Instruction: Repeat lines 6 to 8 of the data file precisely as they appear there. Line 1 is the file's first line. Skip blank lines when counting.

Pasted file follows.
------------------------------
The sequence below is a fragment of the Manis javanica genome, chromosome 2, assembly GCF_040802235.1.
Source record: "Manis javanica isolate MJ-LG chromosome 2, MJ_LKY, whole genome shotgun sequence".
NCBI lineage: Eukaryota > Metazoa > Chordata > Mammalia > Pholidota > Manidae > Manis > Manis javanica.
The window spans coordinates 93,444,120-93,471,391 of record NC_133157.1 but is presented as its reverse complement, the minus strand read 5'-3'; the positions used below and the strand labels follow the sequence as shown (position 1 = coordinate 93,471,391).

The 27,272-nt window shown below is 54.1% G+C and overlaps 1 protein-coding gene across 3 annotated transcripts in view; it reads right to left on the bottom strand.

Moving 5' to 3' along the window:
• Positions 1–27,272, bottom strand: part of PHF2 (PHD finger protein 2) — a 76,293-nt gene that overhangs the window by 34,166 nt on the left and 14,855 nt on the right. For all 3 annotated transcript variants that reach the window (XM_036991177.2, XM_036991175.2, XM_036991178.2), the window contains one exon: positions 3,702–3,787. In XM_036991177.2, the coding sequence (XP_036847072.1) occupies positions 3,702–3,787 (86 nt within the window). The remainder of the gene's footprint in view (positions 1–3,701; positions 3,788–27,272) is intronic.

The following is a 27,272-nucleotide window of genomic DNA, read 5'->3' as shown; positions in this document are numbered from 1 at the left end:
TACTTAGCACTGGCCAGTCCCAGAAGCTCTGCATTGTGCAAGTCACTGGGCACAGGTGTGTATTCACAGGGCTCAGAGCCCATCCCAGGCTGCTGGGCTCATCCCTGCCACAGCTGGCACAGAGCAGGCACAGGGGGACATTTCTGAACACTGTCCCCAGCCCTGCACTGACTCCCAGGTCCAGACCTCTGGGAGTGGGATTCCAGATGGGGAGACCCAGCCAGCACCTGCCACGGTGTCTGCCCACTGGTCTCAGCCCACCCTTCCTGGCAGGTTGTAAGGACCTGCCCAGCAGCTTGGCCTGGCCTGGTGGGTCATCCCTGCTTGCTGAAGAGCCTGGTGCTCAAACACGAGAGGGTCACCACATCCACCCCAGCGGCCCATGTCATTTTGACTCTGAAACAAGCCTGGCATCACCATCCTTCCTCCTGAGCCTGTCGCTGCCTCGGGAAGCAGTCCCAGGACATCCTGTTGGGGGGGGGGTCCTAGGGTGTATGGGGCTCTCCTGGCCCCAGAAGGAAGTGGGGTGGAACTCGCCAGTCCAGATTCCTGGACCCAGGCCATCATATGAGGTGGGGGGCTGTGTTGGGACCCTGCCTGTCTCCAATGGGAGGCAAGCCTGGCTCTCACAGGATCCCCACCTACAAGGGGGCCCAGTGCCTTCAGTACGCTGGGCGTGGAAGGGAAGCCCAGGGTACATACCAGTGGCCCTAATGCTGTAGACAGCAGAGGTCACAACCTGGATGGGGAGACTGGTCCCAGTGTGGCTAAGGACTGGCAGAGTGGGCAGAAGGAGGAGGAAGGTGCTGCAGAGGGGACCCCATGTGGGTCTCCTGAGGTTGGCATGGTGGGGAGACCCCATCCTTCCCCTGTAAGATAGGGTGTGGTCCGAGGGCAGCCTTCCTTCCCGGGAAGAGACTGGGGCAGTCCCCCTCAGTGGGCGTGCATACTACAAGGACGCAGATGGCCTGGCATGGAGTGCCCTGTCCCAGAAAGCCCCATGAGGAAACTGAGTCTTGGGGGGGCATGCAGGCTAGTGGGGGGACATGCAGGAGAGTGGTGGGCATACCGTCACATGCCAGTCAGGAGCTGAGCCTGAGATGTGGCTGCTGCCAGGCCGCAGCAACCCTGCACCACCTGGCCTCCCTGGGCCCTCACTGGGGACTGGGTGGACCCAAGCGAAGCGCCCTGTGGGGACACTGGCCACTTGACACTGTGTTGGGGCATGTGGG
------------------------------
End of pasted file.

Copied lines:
Moving 5' to 3' along the window:
• Positions 1–27,272, bottom strand: part of PHF2 (PHD finger protein 2) — a 76,293-nt gene that overhangs the window by 34,166 nt on the left and 14,855 nt on the right. For all 3 annotated transcript variants that reach the window (XM_036991177.2, XM_036991175.2, XM_036991178.2), the window contains one exon: positions 3,702–3,787. In XM_036991177.2, the coding sequence (XP_036847072.1) occupies positions 3,702–3,787 (86 nt within the window). The remainder of the gene's footprint in view (positions 1–3,701; positions 3,788–27,272) is intronic.

The following is a 27,272-nucleotide window of genomic DNA, read 5'->3' as shown; positions in this document are numbered from 1 at the left end: